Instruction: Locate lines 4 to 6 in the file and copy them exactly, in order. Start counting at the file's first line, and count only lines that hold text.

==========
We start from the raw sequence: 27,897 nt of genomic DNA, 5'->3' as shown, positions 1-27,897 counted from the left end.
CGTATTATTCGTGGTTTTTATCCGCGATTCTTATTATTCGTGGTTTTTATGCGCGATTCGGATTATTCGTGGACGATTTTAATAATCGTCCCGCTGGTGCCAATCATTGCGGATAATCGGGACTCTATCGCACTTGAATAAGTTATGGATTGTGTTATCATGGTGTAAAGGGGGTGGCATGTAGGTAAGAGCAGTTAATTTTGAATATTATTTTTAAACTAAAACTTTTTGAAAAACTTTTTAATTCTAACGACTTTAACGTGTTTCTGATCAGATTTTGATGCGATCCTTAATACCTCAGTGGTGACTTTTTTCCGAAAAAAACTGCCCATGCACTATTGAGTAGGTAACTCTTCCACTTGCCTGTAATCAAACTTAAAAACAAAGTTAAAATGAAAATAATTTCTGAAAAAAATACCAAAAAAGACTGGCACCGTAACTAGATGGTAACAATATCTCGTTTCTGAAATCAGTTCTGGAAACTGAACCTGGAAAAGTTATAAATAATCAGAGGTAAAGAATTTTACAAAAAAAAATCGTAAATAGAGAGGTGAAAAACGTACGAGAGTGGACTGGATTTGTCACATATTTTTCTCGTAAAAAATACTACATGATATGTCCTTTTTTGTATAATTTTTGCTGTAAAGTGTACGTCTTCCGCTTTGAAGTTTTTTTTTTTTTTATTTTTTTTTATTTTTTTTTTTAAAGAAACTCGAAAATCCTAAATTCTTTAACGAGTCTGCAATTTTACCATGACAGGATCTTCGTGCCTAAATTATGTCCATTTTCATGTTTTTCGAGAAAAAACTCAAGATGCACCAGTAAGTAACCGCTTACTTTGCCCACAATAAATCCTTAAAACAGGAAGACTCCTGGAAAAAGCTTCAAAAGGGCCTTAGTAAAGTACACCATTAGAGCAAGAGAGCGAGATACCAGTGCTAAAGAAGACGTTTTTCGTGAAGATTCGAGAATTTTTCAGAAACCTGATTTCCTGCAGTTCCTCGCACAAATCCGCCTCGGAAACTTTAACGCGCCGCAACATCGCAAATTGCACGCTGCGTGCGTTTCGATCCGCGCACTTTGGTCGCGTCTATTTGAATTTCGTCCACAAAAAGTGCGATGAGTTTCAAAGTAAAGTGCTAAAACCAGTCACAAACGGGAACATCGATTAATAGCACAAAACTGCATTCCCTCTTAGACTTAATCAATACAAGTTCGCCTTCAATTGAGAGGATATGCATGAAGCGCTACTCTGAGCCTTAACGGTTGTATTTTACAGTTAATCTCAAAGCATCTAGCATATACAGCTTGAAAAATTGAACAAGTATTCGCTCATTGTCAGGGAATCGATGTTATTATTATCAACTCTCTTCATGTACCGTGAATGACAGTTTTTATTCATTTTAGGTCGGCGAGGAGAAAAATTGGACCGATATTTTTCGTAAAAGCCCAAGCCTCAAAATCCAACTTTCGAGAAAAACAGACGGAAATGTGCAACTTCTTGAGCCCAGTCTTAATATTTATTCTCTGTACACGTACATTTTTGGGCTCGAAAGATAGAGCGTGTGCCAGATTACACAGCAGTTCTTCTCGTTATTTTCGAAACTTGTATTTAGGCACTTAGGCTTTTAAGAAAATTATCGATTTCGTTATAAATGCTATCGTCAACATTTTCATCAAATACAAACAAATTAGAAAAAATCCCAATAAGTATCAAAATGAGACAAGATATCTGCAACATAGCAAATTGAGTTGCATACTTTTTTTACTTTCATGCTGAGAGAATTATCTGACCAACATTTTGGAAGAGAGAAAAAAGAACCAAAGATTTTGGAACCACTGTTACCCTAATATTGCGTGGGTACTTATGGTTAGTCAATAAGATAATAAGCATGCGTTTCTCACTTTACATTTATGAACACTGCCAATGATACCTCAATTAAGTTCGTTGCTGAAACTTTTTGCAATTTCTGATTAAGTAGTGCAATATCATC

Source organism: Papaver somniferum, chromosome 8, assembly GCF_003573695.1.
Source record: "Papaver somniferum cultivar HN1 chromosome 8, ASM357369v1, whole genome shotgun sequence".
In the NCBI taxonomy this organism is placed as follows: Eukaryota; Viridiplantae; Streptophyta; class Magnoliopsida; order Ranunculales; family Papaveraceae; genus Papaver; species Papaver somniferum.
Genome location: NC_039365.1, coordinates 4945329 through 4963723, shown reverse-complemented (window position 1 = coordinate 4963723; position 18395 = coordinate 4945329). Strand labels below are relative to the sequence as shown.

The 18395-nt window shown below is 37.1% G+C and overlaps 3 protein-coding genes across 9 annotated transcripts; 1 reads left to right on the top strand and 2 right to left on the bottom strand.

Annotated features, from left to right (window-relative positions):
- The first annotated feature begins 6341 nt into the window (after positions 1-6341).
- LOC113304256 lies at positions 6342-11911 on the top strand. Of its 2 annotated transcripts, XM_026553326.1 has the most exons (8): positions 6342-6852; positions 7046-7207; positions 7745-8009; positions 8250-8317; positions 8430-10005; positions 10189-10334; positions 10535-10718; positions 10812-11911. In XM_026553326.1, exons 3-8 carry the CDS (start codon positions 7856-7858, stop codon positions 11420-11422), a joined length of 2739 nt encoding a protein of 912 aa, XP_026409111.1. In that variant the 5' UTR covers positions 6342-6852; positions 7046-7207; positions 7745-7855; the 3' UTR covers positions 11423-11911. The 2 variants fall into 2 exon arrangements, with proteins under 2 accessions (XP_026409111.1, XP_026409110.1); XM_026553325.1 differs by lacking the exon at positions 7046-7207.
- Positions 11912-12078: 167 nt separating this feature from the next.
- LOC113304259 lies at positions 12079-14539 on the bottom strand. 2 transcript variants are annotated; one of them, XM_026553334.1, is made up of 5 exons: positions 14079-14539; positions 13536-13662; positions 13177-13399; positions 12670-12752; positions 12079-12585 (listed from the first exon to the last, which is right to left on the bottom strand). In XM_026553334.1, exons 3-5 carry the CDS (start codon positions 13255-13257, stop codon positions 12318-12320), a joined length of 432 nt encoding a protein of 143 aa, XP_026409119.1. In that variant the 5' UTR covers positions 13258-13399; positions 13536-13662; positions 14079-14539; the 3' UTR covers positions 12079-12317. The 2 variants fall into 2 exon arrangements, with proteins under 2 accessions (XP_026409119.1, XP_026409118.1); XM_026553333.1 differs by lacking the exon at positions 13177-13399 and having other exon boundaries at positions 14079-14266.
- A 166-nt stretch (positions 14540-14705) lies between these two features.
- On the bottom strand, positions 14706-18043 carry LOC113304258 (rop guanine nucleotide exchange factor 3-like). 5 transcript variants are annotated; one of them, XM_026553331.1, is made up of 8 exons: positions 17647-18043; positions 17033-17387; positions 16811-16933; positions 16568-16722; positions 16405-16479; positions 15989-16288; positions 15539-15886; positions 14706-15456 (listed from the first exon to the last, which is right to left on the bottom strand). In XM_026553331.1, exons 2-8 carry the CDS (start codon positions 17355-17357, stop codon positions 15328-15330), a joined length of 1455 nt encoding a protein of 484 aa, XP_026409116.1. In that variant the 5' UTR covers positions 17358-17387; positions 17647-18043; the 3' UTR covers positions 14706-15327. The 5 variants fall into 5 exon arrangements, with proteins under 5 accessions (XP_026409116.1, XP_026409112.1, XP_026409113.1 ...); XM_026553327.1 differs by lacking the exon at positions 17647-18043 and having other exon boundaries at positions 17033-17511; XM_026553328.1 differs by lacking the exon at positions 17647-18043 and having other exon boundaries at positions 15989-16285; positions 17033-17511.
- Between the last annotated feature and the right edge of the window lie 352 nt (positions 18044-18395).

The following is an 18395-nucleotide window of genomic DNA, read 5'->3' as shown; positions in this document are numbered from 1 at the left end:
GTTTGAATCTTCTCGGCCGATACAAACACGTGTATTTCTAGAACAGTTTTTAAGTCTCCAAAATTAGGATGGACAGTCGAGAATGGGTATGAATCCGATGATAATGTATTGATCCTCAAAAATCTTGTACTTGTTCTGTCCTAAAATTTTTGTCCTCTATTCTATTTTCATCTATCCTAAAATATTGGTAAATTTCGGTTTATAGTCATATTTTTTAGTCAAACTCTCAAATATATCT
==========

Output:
Source record: "Papaver somniferum cultivar HN1 chromosome 8, ASM357369v1, whole genome shotgun sequence".
In the NCBI taxonomy this organism is placed as follows: Eukaryota; Viridiplantae; Streptophyta; class Magnoliopsida; order Ranunculales; family Papaveraceae; genus Papaver; species Papaver somniferum.
Genome location: NC_039365.1, coordinates 4945329 through 4963723, shown reverse-complemented (window position 1 = coordinate 4963723; position 18395 = coordinate 4945329). Strand labels below are relative to the sequence as shown.